Again, it is at the end of a cul-de-sac with just a handful of other sites like number 68.
A few hundred feet away is the beach.
I walked all of the sites on Sunday. 146 was a private spot in the loop across the road.
73 was a good tent site with views of the lake.
16 was in the more open area near the showers.
Monday I watched the sunrise.
By myself. I guess sunrises take some dedication. Sunsets are easy.
My campsite at dawn.
Made some tea.
And killed a mosquito.
Spent the rest of the day on the computer processing campground photos.
It is hard to make reservations in ADK without having been to a campground before and noting the best sites. There are no pics anywhere.
Well, there will be soon, along with my choices of the best ones.
You are welcome.
Tuesday I continued my trek south to Luzerne.
The rain fell all day, not briefly like a thunderstorm. Reminded me of the Pacific Northwest. Yes, this was the period when New York City got deluged by over a foot of rain. Set a record. Because of me. Sorry.
It didn't let up on Wednesday so I grabbed my umbrella and walked the 174 sites anyway.
I stopped first near the crowded beach and lake.
Amongst the nice damp sites I liked were 11, 80, 87, and 132.
You might have noticed a preponderance of tarps in this post. In fact, everyone carries them for the occasional shower. You are allowed to tie ropes to the trees to set them up. Most campers try tossing them over the limbs. Some will tie rocks to the end of the line to make it easier.
I even added an extra one to my California Room.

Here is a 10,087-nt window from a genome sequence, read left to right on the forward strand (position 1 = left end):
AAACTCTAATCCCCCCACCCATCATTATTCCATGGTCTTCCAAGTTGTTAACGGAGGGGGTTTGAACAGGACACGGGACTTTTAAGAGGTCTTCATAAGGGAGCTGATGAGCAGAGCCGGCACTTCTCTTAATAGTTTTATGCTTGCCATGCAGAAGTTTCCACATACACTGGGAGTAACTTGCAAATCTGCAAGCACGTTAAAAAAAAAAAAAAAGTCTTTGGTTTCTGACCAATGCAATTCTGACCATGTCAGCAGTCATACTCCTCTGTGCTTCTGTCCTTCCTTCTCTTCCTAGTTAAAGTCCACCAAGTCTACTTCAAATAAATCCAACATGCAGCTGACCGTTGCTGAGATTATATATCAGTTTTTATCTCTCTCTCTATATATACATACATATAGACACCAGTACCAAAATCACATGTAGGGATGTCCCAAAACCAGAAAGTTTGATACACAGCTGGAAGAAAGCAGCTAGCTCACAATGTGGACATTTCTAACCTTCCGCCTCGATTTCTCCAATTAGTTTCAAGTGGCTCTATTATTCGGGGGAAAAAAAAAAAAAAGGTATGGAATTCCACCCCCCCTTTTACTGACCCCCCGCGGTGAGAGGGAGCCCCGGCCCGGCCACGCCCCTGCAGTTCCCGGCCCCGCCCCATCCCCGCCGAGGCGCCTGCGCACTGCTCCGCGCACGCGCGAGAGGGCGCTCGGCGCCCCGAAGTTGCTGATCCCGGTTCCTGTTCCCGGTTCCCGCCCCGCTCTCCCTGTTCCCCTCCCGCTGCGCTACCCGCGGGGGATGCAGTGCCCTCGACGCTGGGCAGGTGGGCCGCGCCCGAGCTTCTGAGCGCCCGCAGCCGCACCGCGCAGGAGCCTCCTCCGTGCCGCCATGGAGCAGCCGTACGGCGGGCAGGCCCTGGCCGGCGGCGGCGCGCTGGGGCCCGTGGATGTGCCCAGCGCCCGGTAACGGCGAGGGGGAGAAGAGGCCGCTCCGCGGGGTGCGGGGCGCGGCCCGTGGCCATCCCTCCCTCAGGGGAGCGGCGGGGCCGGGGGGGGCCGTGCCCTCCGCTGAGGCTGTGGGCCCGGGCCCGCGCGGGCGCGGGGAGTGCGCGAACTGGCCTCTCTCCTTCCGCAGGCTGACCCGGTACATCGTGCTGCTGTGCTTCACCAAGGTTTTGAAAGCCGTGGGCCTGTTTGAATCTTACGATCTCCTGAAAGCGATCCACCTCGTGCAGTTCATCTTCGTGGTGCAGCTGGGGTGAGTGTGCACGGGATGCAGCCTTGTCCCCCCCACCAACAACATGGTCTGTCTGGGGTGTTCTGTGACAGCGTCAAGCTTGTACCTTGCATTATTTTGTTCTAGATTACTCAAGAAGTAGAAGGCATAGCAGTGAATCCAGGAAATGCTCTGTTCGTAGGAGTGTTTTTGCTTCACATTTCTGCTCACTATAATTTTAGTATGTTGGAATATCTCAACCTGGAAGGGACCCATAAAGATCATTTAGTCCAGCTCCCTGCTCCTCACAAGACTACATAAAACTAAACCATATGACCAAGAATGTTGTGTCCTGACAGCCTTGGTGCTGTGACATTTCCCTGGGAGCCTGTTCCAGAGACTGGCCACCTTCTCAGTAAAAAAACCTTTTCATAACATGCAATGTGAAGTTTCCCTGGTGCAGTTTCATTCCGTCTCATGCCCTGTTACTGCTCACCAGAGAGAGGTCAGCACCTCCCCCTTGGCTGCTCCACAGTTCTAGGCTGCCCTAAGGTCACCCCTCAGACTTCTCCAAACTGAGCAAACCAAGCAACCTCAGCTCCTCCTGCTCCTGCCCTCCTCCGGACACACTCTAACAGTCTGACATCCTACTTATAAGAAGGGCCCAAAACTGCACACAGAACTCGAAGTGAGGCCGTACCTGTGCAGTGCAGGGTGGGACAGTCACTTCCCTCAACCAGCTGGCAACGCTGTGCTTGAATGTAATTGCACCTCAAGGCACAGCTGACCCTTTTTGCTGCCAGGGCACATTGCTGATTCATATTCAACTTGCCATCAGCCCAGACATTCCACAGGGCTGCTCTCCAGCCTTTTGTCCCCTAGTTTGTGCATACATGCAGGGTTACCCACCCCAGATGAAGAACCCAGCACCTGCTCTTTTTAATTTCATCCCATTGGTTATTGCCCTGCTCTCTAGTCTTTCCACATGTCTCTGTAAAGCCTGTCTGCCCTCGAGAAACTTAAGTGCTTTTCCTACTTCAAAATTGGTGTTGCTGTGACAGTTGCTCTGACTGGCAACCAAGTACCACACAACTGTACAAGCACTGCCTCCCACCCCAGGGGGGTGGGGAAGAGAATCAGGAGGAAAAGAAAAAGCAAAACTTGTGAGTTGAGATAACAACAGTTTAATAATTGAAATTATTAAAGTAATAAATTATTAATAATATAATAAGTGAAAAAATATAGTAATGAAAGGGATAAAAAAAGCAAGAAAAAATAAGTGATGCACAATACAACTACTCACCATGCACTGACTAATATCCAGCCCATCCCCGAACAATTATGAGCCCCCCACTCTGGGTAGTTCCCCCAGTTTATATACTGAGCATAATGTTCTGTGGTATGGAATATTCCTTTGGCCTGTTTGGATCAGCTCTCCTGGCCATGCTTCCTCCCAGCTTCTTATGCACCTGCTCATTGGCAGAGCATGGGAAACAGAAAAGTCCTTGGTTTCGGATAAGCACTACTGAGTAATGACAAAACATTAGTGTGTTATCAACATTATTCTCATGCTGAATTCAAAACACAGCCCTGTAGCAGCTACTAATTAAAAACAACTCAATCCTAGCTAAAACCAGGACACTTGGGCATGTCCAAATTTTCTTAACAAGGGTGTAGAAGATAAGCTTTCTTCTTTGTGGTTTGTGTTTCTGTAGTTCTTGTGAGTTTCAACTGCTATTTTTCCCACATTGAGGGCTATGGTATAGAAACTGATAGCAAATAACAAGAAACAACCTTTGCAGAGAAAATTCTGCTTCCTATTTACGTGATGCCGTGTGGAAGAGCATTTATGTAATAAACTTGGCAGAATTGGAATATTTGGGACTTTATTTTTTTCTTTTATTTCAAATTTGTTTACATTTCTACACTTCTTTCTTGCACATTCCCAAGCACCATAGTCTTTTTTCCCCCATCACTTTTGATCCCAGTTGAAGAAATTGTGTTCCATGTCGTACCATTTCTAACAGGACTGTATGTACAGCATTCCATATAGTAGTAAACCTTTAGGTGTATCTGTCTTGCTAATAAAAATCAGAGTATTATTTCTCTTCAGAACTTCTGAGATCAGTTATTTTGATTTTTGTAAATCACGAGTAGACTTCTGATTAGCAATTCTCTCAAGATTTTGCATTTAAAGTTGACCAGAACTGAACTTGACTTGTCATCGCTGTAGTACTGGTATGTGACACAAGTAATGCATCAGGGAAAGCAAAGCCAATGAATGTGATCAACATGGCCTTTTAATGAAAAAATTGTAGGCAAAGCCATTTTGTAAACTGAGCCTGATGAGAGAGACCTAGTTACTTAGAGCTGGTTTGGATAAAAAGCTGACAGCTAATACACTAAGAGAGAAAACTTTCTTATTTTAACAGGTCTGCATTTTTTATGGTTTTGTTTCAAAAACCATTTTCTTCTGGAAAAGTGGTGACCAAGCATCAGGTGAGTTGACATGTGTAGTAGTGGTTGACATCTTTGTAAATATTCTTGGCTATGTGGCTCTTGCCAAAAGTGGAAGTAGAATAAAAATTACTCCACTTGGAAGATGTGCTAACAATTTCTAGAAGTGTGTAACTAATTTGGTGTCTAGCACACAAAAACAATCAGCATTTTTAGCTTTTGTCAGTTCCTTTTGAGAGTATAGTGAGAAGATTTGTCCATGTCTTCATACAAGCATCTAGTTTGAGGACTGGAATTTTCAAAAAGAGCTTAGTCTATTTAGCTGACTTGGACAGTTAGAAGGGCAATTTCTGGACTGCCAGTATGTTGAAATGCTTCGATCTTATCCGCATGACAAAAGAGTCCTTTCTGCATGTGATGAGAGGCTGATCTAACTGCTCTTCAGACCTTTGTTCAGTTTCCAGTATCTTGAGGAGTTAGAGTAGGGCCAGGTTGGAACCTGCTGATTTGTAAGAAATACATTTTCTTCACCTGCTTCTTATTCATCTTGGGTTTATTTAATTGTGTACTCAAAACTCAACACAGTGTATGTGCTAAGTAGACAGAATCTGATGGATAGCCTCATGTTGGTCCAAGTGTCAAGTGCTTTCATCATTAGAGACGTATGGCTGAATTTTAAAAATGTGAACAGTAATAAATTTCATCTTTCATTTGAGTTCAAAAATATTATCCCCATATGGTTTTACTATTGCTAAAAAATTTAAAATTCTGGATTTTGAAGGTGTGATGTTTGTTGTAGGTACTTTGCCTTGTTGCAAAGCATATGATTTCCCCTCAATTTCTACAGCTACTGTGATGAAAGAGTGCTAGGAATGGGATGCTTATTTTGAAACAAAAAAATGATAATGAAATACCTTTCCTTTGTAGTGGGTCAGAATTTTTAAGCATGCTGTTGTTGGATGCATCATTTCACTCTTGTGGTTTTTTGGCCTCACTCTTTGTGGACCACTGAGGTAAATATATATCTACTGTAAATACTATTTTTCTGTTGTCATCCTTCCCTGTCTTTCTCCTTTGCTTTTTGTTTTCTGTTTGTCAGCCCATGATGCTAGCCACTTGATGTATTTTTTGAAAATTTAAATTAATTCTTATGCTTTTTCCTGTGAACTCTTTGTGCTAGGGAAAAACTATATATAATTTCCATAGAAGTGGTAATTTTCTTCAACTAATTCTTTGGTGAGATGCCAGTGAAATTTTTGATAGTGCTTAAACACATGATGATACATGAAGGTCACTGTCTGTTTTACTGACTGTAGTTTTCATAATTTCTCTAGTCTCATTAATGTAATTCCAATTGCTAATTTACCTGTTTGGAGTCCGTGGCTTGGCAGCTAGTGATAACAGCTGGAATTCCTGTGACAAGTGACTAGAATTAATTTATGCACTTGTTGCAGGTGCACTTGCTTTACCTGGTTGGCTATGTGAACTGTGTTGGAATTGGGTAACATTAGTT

But these campers had the best idea.
Bring along a 15 foot ladder. Good job.
Luzerne is one of the few campgrounds in ADK that has a horse area. 22 separate sites with a stable and barn.
Did I mention the rain? Here is a view of the shower house on Wednesday as the staff tried to stop the flooding.
Thursday I left and headed southwest to Northampton Beach, crossing over Great Sacandaga Lake.
Friday I walked all 220 plus sites here and then processed photos for Hearthstone and Luzerne. Today, Saturday, I drove to Sacandaga campground, walked it's 140 or so sites, and then spent the last 5 hours writing this blog.
I think I might not leave you with another great camping tip.
Oh, you are sorry? Well alrighty then.
It is all about watching what you eat.
See, bugs blend in to their surroundings by means of camouflage. Well, most do, some choose gaudy colors for various personal reasons.
I made my usual dinner on Thursday, tacos, and ripped up a bunch of lettuce by hand to top off the tacos.
I was heading back into the trailer to eat as it was getting dark. I noticed that a piece of lettuce had fallen on my sleeve.
I picked it off and popped it into my mouth. It was not lettuce.
A slight crunch followed by squishiness, juice, and a nasty taste let me know I had made a mistake.
I gagged and spat it out. On the ground lay a partially chewed green moth.
Camouflaged to blend into the deciduous leaves, it resembled a piece of lettuce in the dying light.
So be careful out there in camperland. Inadvertent food happens.
Although I hear fried grasshoppers are good...let me know.
Regards, Park Ranger